“Stephen, depressed by his own voice…” Sometimes the reader of Ulysses knows just how Stephen feels. Spurred by readerly disenchantment with the moody brooder and the stout belief that Malachi Mulligan can upstage Stephen any day, this site intervenes with James Joyce's Ulysses to reimagine its initial section, "Telemachus", in a variety of delightful ways (delightful, if you're a nerd and a Mulligan fan). Use the links above to read "Telemachus" with Stephen's depressed meditations excised, his character completely dropped (producing some wonderfully odd monologues for both Mulligan and Haines), Stephen and Mulligan's places switched ("O, my name for you is the best: Buck, the knife-blade"), and Stephen's speech and thoughts replaced using the n+7 technique. Two more permutations will follow as time permits and my brain allows me to complete yet another reading of "Telemachus".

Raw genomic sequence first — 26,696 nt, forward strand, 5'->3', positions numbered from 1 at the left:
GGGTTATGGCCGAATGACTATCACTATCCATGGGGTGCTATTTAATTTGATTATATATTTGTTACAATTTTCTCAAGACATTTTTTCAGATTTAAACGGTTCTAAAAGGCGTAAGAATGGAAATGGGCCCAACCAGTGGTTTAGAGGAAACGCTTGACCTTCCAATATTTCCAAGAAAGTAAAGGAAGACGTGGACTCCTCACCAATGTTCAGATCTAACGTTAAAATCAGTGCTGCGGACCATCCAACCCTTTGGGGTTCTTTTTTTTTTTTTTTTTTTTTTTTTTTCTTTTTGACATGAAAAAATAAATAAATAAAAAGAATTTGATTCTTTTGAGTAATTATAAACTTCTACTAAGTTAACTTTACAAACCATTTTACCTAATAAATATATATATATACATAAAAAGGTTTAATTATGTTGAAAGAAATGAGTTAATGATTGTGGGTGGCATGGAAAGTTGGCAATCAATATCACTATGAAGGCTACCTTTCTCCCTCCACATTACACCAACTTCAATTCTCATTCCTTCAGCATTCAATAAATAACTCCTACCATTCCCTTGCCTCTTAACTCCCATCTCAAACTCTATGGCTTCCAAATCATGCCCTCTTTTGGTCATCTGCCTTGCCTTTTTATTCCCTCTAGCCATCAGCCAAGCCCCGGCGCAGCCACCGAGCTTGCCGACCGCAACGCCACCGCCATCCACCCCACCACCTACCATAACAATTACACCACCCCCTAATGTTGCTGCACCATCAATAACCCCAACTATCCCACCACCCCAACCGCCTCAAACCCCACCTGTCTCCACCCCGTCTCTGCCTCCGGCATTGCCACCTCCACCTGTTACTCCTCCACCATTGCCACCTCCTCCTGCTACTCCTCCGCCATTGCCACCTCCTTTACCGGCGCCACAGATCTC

This project uses textual interventions to provoke novel readings (ha!). But! Playing with a text is only half of any self-respecting critical intervention; just as with distant reading visualizations, reading what you've made for what it says about the text is the second half of the work. I'm privately working on an essay inspired by the changes made here. To find out more about interventions, try Rob Pope's Textual Intervention, Warren Motte's Oulipo compendium, or Stephen Ramsay's Reading Machines. I'll also be blogging more about interventionary approaches over at LiteratureGeek.com.

Follow and use #occupyulysses to have more fun with the text. Public domain FTW: the Project Gutenberg Ulysses text can be repurposed to the limits of your imagination. Enjoy!